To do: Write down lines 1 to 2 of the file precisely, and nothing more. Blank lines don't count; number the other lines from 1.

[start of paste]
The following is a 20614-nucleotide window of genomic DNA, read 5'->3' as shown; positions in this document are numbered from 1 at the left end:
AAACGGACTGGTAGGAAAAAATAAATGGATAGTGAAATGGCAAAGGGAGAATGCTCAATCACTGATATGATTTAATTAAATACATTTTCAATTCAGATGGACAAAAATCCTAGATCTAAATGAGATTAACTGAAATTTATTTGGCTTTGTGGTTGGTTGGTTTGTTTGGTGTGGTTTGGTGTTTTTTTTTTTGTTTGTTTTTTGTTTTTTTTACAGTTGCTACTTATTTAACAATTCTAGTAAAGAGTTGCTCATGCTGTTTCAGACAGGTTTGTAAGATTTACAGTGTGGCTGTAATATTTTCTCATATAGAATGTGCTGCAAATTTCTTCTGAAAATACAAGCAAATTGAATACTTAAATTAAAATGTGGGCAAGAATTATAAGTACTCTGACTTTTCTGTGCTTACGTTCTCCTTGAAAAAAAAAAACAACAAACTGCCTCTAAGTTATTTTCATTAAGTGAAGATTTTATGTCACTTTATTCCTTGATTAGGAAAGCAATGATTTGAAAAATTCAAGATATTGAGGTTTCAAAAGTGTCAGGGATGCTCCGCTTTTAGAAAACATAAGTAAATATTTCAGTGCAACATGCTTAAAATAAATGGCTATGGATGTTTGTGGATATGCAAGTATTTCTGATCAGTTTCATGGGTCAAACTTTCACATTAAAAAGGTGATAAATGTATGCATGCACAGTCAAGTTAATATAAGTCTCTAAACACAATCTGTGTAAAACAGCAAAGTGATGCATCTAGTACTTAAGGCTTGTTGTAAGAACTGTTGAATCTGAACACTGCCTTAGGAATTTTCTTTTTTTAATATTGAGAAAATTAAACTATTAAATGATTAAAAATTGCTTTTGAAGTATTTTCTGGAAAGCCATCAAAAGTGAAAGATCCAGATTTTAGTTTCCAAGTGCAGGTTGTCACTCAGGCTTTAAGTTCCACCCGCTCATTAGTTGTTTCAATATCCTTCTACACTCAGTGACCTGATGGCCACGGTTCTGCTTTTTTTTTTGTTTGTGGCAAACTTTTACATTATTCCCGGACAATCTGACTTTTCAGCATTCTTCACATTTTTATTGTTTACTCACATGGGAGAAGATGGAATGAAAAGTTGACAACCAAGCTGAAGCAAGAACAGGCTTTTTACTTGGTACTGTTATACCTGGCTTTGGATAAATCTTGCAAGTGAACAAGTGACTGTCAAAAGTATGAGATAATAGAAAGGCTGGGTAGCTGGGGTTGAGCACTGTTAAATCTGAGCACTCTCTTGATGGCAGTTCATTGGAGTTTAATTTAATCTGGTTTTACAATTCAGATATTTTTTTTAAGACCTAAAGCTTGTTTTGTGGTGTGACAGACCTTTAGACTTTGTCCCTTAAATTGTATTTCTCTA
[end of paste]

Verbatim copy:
The following is a 20614-nucleotide window of genomic DNA, read 5'->3' as shown; positions in this document are numbered from 1 at the left end:
AAACGGACTGGTAGGAAAAAATAAATGGATAGTGAAATGGCAAAGGGAGAATGCTCAATCACTGATATGATTTAATTAAATACATTTTCAATTCAGATGGACAAAAATCCTAGATCTAAATGAGATTAACTGAAATTTATTTGGCTTTGTGGTTGGTTGGTTTGTTTGGTGTGGTTTGGTGTTTTTTTTTTTGTTTGTTTTTTGTTTTTTTTACAGTTGCTACTTATTTAACAATTCTAGTAAAGAGTTGCTCATGCTGTTTCAGACAGGTTTGTAAGATTTACAGTGTGGCTGTAATATTTTCTCATATAGAATGTGCTGCAAATTTCTTCTGAAAATACAAGCAAATTGAATACTTAAATTAAAATGTGGGCAAGAATTATAAGTACTCTGACTTTTCTGTGCTTACGTTCTCCTTGAAAAAAAAAAACAACAAACTGCCTCTAAGTTATTTTCATTAAGTGAAGATTTTATGTCACTTTATTCCTTGATTAGGAAAGCAATGATTTGAAAAATTCAAGATATTGAGGTTTCAAAAGTGTCAGGGATGCTCCGCTTTTAGAAAACATAAGTAAATATTTCAGTGCAACATGCTTAAAATAAATGGCTATGGATGTTTGTGGATATGCAAGTATTTCTGATCAGTTTCATGGGTCAAACTTTCACATTAAAAAGGTGATAAATGTATGCATGCACAGTCAAGTTAATATAAGTCTCTAAACACAATCTGTGTAAAACAGCAAAGTGATGCATCTAGTACTTAAGGCTTGTTGTAAGAACTGTTGAATCTGAACACTGCCTTAGGAATTTTCTTTTTTTAATATTGAGAAAATTAAACTATTAAATGATTAAAAATTGCTTTTGAAGTATTTTCTGGAAAGCCATCAAAAGTGAAAGATCCAGATTTTAGTTTCCAAGTGCAGGTTGTCACTCAGGCTTTAAGTTCCACCCGCTCATTAGTTGTTTCAATATCCTTCTACACTCAGTGACCTGATGGCCACGGTTCTGCTTTTTTTTTTGTTTGTGGCAAACTTTTACATTATTCCCGGACAATCTGACTTTTCAGCATTCTTCACATTTTTATTGTTTACTCACATGGGAGAAGATGGAATGAAAAGTTGACAACCAAGCTGAAGCAAGAACAGGCTTTTTACTTGGTACTGTTATACCTGGCTTTGGATAAATCTTGCAAGTGAACAAGTGACTGTCAAAAGTATGAGATAATAGAAAGGCTGGGTAGCTGGGGTTGAGCACTGTTAAATCTGAGCACTCTCTTGATGGCAGTTCATTGGAGTTTAATTTAATCTGGTTTTACAATTCAGATATTTTTTTTAAGACCTAAAGCTTGTTTTGTGGTGTGACAGACCTTTAGACTTTGTCCCTTAAATTGTATTTCTCTA